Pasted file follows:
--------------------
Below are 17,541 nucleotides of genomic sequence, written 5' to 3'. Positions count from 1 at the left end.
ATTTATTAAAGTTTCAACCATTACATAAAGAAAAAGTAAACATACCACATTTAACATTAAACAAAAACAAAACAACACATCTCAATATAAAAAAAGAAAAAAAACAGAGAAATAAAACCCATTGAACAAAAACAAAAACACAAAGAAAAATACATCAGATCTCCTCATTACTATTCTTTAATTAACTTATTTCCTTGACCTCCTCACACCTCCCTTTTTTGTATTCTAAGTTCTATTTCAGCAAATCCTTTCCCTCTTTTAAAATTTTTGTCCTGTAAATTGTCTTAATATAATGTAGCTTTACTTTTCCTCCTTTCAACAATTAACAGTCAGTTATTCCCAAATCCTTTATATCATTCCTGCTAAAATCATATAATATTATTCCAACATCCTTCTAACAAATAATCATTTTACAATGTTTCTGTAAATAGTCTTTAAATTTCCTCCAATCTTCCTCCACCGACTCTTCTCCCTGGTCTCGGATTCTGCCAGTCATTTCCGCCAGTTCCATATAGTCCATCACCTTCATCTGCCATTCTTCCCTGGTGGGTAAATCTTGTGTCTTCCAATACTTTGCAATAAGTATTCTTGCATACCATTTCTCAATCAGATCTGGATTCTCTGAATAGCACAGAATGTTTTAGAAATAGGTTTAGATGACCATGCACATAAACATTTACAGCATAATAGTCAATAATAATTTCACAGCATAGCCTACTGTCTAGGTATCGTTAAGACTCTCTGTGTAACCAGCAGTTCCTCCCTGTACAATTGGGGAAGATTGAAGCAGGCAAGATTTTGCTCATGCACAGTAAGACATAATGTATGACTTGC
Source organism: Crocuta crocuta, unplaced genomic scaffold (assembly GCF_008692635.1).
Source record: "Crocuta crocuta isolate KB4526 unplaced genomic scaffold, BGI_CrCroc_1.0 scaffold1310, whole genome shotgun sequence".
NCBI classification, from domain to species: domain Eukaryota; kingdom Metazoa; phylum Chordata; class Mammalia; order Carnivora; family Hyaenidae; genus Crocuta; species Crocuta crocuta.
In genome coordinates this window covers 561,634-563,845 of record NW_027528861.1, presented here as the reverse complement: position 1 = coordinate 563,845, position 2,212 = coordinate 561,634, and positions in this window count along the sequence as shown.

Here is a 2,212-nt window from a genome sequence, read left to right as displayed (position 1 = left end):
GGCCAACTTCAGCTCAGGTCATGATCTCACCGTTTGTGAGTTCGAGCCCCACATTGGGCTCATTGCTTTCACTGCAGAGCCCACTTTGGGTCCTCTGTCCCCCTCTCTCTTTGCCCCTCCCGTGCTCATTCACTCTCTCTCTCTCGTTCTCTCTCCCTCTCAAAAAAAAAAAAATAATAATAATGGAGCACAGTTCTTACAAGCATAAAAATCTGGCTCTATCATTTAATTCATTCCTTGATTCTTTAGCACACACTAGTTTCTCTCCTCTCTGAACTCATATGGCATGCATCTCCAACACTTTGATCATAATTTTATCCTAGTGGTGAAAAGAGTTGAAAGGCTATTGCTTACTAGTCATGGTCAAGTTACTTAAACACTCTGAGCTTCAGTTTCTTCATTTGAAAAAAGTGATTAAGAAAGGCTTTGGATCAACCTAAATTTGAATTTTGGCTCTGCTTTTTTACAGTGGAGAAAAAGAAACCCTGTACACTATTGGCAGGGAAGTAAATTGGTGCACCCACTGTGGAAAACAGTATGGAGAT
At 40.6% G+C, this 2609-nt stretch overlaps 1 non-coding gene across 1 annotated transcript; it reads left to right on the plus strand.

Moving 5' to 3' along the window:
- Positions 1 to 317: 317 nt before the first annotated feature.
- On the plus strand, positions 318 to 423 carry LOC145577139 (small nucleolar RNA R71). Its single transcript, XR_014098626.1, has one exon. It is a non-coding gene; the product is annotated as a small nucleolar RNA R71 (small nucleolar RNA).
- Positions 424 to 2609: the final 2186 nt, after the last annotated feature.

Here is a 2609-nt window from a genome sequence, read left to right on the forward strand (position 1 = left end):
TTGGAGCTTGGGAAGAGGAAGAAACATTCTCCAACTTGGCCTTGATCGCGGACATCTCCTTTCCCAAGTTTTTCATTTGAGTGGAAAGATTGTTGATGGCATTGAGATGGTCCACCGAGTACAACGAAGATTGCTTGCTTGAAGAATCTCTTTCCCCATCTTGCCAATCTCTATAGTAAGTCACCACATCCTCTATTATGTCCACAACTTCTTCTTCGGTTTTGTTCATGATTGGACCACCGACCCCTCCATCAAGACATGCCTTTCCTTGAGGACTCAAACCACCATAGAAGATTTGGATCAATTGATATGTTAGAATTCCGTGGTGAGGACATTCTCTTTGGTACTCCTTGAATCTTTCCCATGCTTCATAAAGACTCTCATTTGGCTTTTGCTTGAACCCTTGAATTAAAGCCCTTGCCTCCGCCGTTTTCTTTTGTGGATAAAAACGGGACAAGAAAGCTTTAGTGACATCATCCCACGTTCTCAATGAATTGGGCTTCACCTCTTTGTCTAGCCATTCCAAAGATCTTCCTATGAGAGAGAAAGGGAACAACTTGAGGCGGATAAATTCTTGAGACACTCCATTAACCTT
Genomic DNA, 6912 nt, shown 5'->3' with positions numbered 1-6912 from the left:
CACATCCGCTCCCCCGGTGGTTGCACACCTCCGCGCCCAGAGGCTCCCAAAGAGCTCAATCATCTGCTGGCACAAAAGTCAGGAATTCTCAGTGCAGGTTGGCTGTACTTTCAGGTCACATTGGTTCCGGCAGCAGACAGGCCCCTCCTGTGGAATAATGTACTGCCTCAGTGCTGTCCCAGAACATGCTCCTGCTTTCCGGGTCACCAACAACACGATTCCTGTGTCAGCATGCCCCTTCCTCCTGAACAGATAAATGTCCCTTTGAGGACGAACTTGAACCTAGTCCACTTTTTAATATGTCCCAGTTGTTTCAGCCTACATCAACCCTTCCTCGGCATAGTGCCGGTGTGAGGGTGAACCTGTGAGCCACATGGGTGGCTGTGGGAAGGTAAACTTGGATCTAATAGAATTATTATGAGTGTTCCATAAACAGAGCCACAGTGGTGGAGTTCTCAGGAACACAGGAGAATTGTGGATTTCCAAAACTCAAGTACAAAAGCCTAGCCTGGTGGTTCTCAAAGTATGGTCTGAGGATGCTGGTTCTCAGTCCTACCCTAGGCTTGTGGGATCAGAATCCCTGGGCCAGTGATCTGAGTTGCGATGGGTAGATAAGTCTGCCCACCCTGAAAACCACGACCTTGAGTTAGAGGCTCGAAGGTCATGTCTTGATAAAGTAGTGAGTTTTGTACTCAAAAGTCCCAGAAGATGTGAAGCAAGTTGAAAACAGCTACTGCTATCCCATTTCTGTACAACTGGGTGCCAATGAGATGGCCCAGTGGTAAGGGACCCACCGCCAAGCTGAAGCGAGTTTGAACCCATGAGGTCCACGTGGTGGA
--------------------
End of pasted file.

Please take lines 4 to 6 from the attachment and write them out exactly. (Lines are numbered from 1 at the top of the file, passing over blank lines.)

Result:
Source record: "Crocuta crocuta isolate KB4526 unplaced genomic scaffold, BGI_CrCroc_1.0 scaffold1310, whole genome shotgun sequence".
NCBI classification, from domain to species: domain Eukaryota; kingdom Metazoa; phylum Chordata; class Mammalia; order Carnivora; family Hyaenidae; genus Crocuta; species Crocuta crocuta.
In genome coordinates this window covers 561,634-563,845 of record NW_027528861.1, presented here as the reverse complement: position 1 = coordinate 563,845, position 2,212 = coordinate 561,634, and positions in this window count along the sequence as shown.